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dc.contributor.author McDowell, John H.
dc.date.accessioned 2020-01-22T16:44:54Z
dc.date.available 2020-01-22T16:44:54Z
dc.date.issued 1982
dc.identifier.citation McDowell, John H. “Beyond Iconicity: Ostension in Kamsá Mythic Narrative.” Journal of the Folklore Institute, vol. 19, no. 2/3, 1982, pp. 119–139. en
dc.identifier.uri https://hdl.handle.net/2022/25058
dc.description.abstract The notion has been much abroad lately, among folklorists and others dealing with narrative materials, that the essence of a narrative is preserved in the printed synopsis of its content. Claude Levi-Strauss, to cite only one prominent example, takes the synopsis of mythological texts as the ultimate empirical grounding, the raw material from which all analysis and interpretation proceeds. To be sure, these synopses are supplemented with ethnographic accounts when convenient, so that the mythologies are not treated in entirely disembodied form. But one part of the ethnographic background is conspicuously absent in Levi-Strauss' writing, namely, details of the performance settings fostering the creation of mythological discourse. This neglect is the result of a scholarly design aimed at revealing "how myths operate in men's minds without their being aware of the fact." In such an enterprise, one can readily disregard the rhetorical dimensions of mythological discourse, the musicality of its language, and its affective, artistic qualities, for these are matters that relocate the thrust of inquiry to the plane of situated human intercourse. en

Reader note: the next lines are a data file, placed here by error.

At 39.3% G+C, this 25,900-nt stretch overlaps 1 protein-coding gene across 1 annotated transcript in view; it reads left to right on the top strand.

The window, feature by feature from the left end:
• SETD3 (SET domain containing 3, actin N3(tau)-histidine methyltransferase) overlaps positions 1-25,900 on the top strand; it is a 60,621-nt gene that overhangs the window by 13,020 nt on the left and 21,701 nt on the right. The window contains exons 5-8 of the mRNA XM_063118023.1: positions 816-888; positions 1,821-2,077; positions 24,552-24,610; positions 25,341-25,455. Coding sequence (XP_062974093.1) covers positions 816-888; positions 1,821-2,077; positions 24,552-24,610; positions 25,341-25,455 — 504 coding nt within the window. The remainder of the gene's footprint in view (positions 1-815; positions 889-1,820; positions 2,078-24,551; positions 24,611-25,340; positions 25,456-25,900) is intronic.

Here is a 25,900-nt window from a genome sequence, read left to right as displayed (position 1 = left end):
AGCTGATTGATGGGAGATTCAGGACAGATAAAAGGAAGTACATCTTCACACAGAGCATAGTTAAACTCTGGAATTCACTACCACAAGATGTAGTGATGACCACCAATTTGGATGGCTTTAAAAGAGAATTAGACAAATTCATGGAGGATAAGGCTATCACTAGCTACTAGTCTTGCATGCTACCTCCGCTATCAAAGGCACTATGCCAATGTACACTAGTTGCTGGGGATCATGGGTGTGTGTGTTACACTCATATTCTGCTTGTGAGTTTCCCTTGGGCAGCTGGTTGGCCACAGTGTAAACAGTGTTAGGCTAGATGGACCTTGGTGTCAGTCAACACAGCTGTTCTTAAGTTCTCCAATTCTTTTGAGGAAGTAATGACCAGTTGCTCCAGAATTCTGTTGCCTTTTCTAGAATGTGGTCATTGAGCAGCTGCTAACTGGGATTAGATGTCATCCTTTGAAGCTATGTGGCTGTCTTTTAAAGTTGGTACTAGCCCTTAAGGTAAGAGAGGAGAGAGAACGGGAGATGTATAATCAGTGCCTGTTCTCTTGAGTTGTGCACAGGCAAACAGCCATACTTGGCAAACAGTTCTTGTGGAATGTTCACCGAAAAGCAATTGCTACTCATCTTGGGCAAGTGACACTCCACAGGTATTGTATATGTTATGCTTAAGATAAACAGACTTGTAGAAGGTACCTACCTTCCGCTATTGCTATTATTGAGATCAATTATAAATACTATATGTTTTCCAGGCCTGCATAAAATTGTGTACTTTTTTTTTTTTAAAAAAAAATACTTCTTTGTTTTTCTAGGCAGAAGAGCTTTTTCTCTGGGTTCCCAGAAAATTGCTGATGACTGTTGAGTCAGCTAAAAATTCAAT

dc.language.iso en en
dc.publisher Journal of the Folklore Institute en
dc.title Beyond Iconicity: Ostension in Kamsá Mythic Narrative en
dc.type Article en
dc.identifier.doi 10.2307/3814009


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